NEW YORK – Cheap is the new chic for holiday gifts.
Jana Montero, who has in the past bought loved ones iPods and tablets for Christmas, has changed her attitude about gift giving: This holiday season, she's grabbing candle sets and serving dishes that cost under $30 to give to family and friends.
Montero, who lives in New York and is saving to buy a home with her husband, said: "We want to make sure we're conscious of what we're spending."
More holiday shoppers are expected to be like Montero this holiday season in the latest twist in a theme that has played out since the recession. For nearly a decade, shoppers have been more cautious and practical about their spending, doing more bargain shopping and hunting for deals. But recently, shoppers have taken that practice a step further.
They're becoming more open to buying gifts that in the past might have been considered downright cheap. So, they're not just looking for big discounts on extravagant, expensive designer and brand name goods; they're starting out with the intention of getting less expensive items that they might not have considered buying as gifts in the past.
The number of people willing to buy gifts during this holiday shopping season for under $10 rose to 4 percent this year from 1 percent last year, according to a survey of 1,000 people by America's Research Group, a firm that researches consumer behavior. Meanwhile, the number of people willing to spend between $26 and $35 fell to 18 percent from 22 percent.
Overall, people are expected to spend modestly more this holiday season. The National Retail Federation predicts holiday spending in November and December will be up 3.7 percent to $630.5 billion this year, slower than the 4.1 percent growth during the same period last year.
The shift in attitude toward cheap is partly rooted in economics, says Jeff Green, a retailing consultant based in Phoenix. Shoppers who vigilantly watched their budgets during the recession continue to feel the pressure of keeping tabs on what they're spending even as the economy improves. "Even with the unemployment rate down, I don't think people feel secure in their jobs," he says.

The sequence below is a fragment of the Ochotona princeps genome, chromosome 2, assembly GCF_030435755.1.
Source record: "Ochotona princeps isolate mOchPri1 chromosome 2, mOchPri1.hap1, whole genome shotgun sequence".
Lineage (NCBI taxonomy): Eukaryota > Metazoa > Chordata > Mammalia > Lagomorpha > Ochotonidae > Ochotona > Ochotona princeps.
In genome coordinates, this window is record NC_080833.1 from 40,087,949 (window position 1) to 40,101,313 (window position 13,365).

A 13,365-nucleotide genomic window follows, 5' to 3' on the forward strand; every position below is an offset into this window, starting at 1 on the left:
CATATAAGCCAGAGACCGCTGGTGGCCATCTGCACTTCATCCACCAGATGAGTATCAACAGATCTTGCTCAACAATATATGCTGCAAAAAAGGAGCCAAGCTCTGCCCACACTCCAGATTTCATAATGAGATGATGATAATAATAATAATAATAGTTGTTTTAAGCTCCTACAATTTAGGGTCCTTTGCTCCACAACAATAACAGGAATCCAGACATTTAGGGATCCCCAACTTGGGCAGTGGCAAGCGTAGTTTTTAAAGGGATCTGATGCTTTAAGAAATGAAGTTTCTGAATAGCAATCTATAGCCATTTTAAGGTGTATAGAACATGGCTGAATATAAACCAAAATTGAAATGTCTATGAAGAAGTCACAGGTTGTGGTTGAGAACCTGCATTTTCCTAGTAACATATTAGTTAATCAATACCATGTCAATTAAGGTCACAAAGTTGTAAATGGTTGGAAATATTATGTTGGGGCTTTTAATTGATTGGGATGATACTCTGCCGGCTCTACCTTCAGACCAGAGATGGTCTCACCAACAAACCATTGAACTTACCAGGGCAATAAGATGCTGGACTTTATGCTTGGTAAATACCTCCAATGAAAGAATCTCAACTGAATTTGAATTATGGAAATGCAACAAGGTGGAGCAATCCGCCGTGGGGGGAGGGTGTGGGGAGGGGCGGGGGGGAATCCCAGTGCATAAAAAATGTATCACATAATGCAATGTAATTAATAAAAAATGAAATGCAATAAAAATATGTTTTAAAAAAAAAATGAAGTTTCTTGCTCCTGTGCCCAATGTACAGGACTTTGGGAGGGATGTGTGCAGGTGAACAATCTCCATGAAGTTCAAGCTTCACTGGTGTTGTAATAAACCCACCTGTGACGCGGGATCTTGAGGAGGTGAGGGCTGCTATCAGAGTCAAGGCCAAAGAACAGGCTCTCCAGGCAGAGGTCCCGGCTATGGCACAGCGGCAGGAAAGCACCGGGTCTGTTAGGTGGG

But it's also rooted in a change in consumer psychology. Some shoppers have become suspicious of retailers who continually slash prices, retail consultant Paco Underhill says. In other words, people are beginning to question whether they're paying too much for the gifts that they're buying, so now they're starting out with the expectation that they'll buy really cheap items.
"One of the deeply confusing elements to the consuming public is: What is the real cost of something?" he says.
For example, Stacy Roberts saw plenty of sales when she visited The Fashion Mall at Keystone in Indianapolis on Saturday, but she wasn't impressed. She said shoppers need to start following the price of something they want to buy for the holidays a few months beforehand, so they can tell if the sales are truly a bargain.
"To me, deals are B.S.," she says.
Adding to the mistrust of "deals," some consumer marketing experts say, is the shedding of the stigma associated with buying smaller, less expensive gifts. People who spend less can be perceived as savvy shoppers, and also warmer and friendlier than someone who's a conspicuous consumer, says Maura Scott, a marketing professor at Florida State University.
The growing willingness of holiday shoppers to spend less on gifts has made storeowners more conservative as they've stocked up for the holidays. Many have more lower-priced merchandise on their shelves to cater to the growing prevalence of cheap-gift buyers.
Toys R Us has bins throughout its stores that feature merchandise like race cars and stuffed animals for less than $10, and has a section called Dollar Shop with toys priced $1 to $5. Target stores have a section called Bullseye's Playground with $5 and under items including toys and accessories for electronics.
Smaller retail shops also are stocking up on more inexpensive items.
Elizabeth Madsen's inventory includes gift items $30 and under at her Poughkeepsie, New York, clothing shop. Madsen says customers want to buy at a boutique, but are cautious about what they spend. So her store has items like $10 key chains and $22 sachets. They're selling well, even bringing in people who don't usually shop in her store, Elizabeth Boutique.
"If you have price options for people from lower to higher, you're going to have a better chance of grabbing the customer's attention," Madsen says.
Janae Melvin's attitudes about spending on gifts have changed, in part because she and her husband are putting money aside for a home and a big family vacation next year. Melvin, who lives in Kansas City, Kansas, is looking for gifts that don't cost as much as ones she gave in the past — "not cheap junk, but items that have meaning or significance."
Some of her children's gifts will be toys — dolls and action figures — that cost under $10. They're each getting a $25 membership in Sluggerrr's Blue Crew, the Kansas City Royals' children's club, which includes a pullover, baseball cap and necklace when they join. For some of her family members, Melvin is buying $15 or $20 picture frames and inserting a family photo.
"It's just not necessary to spend so much," she says.
Anne D'Innocenzio in New York and Tom Murphy in Indianapolis contributed to this report.
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